Android Application Testing: An Overview
Android testing is a topic that is not discussed enough, in our opinions. So today we thought we'd start a dialogue about this much-overlooked topic: part of mobile app development is mobile app quality assurance (QA).
How Important Is QA to a Mobile App Development Project?
Mobile development teams are quite small compared to traditional software teams, so dedicated testing is often limited or non-existent. Mobile apps are still perceived as "simpler" and "more straightforward" than traditional large software packages. When you envision the stereotypical mobile software developer, isn't he working in his garage, wearing his pajamas and making millions so he can play World of Warcraft in his spare time? Sure, these types exist, but the truth is most Android developers these days sit in cubicles like other engineers.
Unfortunately, these perceptions lead companies and individuals just jumping into mobile development to underestimate the myriad of resources they will need to truly launch a successful application. Smartphone computing power rivals that of desktop computers only a handful of years ago. Smartphone and device developers work in a resource-constrained environment, and need to use those powers and resources efficiently in order to develop responsive applications. Applications are highly networked and chock full of private user information that must be protected and secured. And, still, they run on little screens with more input methods than your average desktop application--different kinds of touch screens, hardware buttons, keyboards, trackballs, voice control, etc. They are generally being used not for your app, but rather for the features of the phone, such as, well, being a phone, SMS device, and so on. Your app will be interrupted frequently. Finally, just because those screens tend to be small and need to be simple doesn't mean that good user interfaces are easy to design. In fact, a really elegant, high-performance user interface is a real challenge and not something to be taken lightly.
Then there are the users. They are so diverse! They speak different languages, live in different places--places with good and bad network coverage. They're constantly moving around. They go through tunnels and fly on airplanes. They drop their phones into hot tubs and answer calls in the middle of playing games. They forget to charge their batteries. They don't read license agreements and blindly dismiss dialogs. They make mistakes and do things that the developer would never dream anyone sane would try to do with their application. They cannot spell! They don't grok your awesome, intuitive user interface! And worst of all, users are generally not patient, kind, or understanding when your app fails on them. No, it's your fault as the developer. Your app gets uninstalled, eviscerated on the market, and who suffers? You do.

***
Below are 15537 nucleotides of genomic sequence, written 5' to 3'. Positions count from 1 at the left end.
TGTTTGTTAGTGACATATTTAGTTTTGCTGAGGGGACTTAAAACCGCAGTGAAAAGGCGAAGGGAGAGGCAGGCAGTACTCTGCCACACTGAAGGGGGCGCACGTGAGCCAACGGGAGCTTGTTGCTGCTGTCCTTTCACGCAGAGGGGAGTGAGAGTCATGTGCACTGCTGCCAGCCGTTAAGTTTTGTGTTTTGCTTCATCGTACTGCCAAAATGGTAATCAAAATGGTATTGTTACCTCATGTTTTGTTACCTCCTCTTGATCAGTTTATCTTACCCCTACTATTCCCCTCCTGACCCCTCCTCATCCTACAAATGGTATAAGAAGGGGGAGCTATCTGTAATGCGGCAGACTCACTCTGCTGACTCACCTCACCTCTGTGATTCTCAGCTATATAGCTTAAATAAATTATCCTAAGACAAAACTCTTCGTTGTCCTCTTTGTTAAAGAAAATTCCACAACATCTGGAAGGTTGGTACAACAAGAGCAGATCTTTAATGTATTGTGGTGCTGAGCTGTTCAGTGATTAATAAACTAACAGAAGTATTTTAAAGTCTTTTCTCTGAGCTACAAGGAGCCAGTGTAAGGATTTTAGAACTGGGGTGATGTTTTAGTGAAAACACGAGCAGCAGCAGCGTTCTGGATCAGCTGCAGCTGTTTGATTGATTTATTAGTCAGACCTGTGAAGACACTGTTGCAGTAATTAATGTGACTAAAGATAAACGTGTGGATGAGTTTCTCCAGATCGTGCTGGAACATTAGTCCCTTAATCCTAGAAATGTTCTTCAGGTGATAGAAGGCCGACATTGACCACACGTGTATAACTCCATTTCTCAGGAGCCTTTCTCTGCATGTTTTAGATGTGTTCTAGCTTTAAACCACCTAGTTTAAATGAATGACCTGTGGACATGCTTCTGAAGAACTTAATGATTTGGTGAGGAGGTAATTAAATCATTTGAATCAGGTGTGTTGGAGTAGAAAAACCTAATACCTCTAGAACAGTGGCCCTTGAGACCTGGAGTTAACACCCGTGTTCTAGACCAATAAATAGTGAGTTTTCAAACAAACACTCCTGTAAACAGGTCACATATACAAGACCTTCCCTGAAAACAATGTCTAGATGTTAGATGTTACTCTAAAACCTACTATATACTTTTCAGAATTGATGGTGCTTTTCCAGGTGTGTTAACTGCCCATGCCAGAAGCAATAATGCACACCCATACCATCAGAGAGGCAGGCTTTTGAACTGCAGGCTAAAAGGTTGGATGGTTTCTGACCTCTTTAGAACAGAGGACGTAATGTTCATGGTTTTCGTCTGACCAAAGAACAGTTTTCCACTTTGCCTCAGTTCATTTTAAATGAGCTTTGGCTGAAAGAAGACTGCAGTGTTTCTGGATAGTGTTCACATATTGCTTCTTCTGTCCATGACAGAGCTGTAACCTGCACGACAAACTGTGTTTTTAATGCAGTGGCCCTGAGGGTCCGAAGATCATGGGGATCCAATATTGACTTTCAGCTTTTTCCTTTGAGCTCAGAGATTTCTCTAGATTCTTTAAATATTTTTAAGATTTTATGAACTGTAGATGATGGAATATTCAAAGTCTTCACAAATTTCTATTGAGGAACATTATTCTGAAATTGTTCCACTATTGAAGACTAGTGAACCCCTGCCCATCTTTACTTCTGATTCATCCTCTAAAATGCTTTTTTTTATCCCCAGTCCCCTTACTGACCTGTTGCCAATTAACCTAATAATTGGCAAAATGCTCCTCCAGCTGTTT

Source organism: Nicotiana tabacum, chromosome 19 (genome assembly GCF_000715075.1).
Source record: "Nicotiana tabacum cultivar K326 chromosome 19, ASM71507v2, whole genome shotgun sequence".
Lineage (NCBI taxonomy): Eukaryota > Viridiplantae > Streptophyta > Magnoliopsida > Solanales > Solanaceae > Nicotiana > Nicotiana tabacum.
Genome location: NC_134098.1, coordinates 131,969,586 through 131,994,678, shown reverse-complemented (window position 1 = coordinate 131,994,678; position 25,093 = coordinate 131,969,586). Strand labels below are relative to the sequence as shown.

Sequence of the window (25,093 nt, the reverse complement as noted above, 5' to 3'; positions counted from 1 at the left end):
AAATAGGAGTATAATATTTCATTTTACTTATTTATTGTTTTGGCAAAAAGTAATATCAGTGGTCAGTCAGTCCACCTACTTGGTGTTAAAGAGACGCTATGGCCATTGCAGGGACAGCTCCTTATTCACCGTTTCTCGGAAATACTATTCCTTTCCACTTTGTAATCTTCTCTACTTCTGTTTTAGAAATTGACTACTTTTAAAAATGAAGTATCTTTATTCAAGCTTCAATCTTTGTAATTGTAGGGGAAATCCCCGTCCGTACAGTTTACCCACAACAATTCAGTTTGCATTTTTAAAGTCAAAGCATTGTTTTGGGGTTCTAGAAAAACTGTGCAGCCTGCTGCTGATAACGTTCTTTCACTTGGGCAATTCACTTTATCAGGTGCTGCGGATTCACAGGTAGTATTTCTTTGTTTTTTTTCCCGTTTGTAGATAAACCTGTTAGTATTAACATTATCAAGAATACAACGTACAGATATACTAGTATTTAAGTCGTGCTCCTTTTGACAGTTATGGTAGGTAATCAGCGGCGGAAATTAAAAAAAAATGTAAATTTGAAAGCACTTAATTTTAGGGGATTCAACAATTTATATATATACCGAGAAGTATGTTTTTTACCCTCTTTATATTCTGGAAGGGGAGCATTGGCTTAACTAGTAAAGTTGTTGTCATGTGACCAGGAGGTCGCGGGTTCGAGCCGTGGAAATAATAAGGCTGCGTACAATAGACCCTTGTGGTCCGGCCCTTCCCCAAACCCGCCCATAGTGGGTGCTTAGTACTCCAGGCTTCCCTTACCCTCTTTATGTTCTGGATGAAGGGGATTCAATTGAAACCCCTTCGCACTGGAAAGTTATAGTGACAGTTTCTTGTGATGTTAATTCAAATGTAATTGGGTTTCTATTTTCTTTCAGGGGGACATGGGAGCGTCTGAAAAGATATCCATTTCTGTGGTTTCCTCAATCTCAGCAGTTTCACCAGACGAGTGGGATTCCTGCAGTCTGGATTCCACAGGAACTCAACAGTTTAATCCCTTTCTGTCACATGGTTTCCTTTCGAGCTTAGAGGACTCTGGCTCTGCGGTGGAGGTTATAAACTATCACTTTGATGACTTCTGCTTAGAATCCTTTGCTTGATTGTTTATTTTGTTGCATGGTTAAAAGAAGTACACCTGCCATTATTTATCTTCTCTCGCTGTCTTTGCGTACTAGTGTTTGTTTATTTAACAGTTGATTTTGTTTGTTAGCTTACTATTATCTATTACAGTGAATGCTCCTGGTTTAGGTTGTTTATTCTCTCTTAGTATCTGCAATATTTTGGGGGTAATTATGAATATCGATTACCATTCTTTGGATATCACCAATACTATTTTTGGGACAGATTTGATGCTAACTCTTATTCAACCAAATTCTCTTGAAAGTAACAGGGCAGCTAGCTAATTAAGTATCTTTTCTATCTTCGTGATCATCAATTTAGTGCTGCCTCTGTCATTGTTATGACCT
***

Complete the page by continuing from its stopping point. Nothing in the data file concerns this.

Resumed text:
We think the answer to the question "How important is QA, really?" can be summed up by your answer to other, more pointed questions:
- "Who will make sure your app is the best it can be, before it is put in users' hands?"
- "Who will make sure you haven't missed some obvious, glaring detail that required a second (or third, fourth or tenth) pair of eyes to see?"
- "How important is it to you to make your users happy, or at least not angry?"
- "How important is it to you to have a thriving user community loyal to your app and therefore to you?"
- "How important is it to you that your app reviews are positive?"
- "Who thinks like, and advocates for, the users, as opposed to the developers?" (Yes, it's annoying, but being challenged makes we developers create better apps-there's no denying it.)
Who makes these questions a priority? That's right, QA does.
How Do I Test a Mobile App?
Generally speaking, you test a mobile app just like you'd test any software application. You come up with a test plan based on the features of the application. You take into account the requirements of the platform. For Android, we're talking about stability, responsiveness, accessibility, performance, elegance, security, and so on. Once you have your test plan, you execute it. Bugs are filed, fixed, verified. The process, the lingo… sure, it varies by company as it always has, but the fundamentals are the same. It requires a budget, personnel, hardware, and will.